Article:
This is an excerpt from the Book THE MAVERICKS ROUNDUP.

Dairy herd around a water trough.

This story is one of the many instances that served to shape the early life of Bruce Leane. God uses even incidences such as these to mold a life. There is meaning to even the meaningless in our life, I have discovered.


‘What are you doing today, Bruce?’ Linc Parkin called up one day.

‘What do you want done?’ I asked. I needed some ready cash.

‘Bruce, come and give me a hand to load up a bull.  I’ve got to go down to a property at Nangkkita and pick it up.’

When we got there the bull was in the yard, snorting and pawing the ground and charging the rails. The trouble was the truck was 30 – 40 metres away backed up to a heap of dirt with the ramp on the truck lowered so we could load the bull.

‘I’ll have to lasso the bull, ‘Linc said. ‘But I don’t have a long enough rope.’

‘Why don’t you join all the ropes together? They might be long enough then,’ I suggested handing a bundle of ropes to Linc, which he proceeded to join.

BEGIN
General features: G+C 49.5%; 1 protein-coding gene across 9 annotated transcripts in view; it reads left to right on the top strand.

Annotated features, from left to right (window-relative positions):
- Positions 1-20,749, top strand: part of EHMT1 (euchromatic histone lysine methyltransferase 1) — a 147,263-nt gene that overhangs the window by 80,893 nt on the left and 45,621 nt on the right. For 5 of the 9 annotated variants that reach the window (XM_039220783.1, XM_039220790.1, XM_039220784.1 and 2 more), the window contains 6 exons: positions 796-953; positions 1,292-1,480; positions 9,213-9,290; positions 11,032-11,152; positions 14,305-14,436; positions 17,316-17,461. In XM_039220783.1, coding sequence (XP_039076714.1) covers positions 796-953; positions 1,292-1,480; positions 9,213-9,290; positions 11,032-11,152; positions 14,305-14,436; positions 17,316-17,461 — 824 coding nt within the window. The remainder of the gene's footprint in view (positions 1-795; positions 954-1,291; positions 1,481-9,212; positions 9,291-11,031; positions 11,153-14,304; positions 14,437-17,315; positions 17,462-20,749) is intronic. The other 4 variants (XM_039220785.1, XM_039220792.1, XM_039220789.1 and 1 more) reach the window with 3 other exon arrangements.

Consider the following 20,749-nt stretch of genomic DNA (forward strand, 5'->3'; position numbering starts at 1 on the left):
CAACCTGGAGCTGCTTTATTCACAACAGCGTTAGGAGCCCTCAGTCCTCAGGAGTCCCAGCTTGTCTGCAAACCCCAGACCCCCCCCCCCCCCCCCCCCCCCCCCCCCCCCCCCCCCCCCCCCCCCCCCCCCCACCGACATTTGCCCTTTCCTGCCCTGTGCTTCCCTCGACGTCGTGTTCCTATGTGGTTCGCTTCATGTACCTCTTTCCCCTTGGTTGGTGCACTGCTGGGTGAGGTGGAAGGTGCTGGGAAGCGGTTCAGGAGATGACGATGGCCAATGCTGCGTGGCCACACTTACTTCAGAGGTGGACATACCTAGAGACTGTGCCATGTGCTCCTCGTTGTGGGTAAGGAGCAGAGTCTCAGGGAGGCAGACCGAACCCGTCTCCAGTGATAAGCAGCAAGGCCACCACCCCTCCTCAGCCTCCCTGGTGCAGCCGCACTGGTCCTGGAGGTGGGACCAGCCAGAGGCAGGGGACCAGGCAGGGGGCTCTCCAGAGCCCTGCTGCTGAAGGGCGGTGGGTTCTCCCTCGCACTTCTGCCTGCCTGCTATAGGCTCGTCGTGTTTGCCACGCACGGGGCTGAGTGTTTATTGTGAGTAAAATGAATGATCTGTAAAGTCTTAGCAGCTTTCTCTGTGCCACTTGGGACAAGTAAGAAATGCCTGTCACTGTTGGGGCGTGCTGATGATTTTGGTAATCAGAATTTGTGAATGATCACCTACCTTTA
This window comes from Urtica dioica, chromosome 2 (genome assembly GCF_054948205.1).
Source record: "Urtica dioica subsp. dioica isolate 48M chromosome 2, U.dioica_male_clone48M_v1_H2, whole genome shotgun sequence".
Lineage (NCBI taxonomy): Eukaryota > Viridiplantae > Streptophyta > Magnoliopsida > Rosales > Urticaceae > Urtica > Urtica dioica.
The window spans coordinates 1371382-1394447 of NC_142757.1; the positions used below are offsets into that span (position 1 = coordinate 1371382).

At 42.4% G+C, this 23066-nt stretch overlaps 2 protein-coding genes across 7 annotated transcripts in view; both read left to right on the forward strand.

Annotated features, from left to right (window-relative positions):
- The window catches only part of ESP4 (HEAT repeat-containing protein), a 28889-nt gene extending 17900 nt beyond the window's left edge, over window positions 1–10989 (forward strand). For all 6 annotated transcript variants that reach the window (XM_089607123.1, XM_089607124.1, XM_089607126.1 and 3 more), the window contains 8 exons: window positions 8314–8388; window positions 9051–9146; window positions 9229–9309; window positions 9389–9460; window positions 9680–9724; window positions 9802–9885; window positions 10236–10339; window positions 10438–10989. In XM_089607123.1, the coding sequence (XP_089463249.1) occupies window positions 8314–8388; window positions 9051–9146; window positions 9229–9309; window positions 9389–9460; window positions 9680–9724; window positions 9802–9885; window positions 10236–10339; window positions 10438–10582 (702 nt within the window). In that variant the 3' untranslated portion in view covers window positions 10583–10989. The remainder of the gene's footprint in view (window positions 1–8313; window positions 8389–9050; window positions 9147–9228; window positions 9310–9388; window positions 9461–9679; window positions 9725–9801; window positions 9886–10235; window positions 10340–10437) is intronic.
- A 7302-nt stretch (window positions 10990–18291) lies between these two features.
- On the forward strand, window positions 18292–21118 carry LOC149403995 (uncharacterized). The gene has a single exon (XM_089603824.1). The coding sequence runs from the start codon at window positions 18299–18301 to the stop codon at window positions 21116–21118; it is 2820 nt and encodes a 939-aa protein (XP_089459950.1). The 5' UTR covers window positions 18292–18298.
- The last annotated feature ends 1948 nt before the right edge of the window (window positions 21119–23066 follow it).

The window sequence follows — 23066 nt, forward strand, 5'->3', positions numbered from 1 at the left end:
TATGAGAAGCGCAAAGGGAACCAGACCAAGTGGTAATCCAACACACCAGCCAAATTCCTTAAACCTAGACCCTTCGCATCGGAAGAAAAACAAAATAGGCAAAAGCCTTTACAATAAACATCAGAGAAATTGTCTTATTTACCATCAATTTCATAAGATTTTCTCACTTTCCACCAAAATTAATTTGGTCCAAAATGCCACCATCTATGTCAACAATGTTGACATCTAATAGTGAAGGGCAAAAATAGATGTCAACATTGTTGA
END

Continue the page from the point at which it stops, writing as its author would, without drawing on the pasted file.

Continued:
‘Blast,’ he swore. ‘They still won’t reach from the yard to the truck.’

These cows are very contents and non-aggressive,
unlike the bull. This is Nangkita Valley where Linc and Bruce had to go for the bull.

Linc looked at me with a gleam in his eye, ‘Bruce, we’ll hitch the rope to the bull and you run the ropes out as far as they will go and when I let the bull out, run like hell for the truck and put a hitch around the rail on the truck then get behind the truck wheel for safety.’

‘That’s not a very good idea,’ I protested. ‘What if – ‘but I didn’t get to finish the sentence because Linc proceeded to undo the gate.

I’ve never found out how fast ‘like hell’ is but I certainly must have exceeded it because when the bull caught sight of me at the end of the rope he charged and I ran. I won!

The bull rammed the back wheel, getting its horn caught in the truck chassis, tearing off the horn.  It didn’t help the bull’s temper one little bit. As for me… I was shaken but safe.

This truck wasn’t used for transporting cattle,
it is too clean. Linc’s truck was similar with
cattle gates on it.

‘Bruce, shorten the damn rope,’ cussed Linc, as I struggled to take up the slack rope.

‘It’s all right for you, standing out there yelling orders,’ I shouted, struggling with the rope. With more puffing and cussing, the bull was in the truck and we returned to Linc’s property.

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